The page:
But such an answer does not suffice if we consider US foreign policy over the last 30 years. With the end of the Cold War, the US felt that it owned the world and that this was, at long last, a unipolar world. The nuclear powers that could pose a threat were either neutralized or friendly. Such notions as the correlation of forces and power balance vanished from its vocabulary. The repose of the moment was such as to suggest that the end of NATO was a forgone conclusion, for it had lost its purpose. But there was Yugoslavia, the country that General Tito, following the end of the Nazi occupation in 1945, had turned into a federation of regions (Croatia, Slovenia, Bosnia-Herzegovina, Montenegro, Serbia, Kosovo, Macedonia) bound together by a regime that claimed to steer an independent course between the Soviet Union and the West. With Germany’s enthusiastic support, the US figured it was time for Yugoslavia to collapse. The grave domestic conflicts and the financial crises that marked the 1980s were used to foment division and hatred. A whole region that once had been known for interethnic and interreligious coexistence was turned into a field of hatreds. Thus it was that the new Balkan War, fought in the early 1990s, became the first war to be waged on European soil since 1945. Unheard acts of violence were committed by all sides. In the eyes of the West, however, only the Serbs were the villains, while all the other peoples involved were heroic nationalists. The Western countries (with Germany at their head) rushed to recognize the independence of the new republics, invoking the cause of human rights and the protection of minorities. In a referendum held in 1991, Kosovo voted in favor of independence from Serbia. Eight years later, NATO bombed Belgrade to enforce the will of the Kosovars.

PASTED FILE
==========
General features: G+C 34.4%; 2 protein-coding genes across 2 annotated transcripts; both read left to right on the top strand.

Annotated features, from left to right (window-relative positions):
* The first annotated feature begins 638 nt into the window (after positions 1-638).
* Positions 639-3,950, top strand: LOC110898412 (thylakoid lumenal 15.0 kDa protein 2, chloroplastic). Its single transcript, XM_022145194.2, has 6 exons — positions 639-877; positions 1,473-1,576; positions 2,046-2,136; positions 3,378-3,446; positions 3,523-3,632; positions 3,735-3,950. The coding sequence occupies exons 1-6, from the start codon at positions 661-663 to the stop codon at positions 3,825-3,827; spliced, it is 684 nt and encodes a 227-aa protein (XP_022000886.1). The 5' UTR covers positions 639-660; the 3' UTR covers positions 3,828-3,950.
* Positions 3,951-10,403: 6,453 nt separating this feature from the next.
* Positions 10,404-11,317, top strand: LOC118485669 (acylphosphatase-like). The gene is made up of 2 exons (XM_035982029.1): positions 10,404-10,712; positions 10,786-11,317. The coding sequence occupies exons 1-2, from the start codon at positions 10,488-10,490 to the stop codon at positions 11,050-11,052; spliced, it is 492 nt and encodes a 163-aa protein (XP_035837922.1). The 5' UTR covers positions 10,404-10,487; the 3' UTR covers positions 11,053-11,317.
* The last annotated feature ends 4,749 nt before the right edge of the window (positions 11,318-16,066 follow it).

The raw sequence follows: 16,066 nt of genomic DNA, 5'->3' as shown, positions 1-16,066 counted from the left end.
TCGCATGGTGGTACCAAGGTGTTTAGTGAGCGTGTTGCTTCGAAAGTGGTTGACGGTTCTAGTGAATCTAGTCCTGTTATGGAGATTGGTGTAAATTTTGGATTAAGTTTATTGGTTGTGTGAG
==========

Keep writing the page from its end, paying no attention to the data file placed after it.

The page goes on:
How is Kosovo any different from Donbas, where the ethnically Russian republics held referenda in which they voted for independence? It isn’t, except that Kosovo had the support of NATO and the Donbas republics are supported by Russia. The Minsk agreements of 2014 and 2015 granted these regions a high degree of autonomy, but Ukraine refused to comply with them. The agreements were torn up long before Putin tore them up. How is the security threat felt by Russia in the face of the advance of NATO any different from the “missile crisis” of 1962, when the Soviets tried to install missiles in Cuba and the US, feeling its security was under threat, vowed to defend itself with all the means available to it, including nuclear war?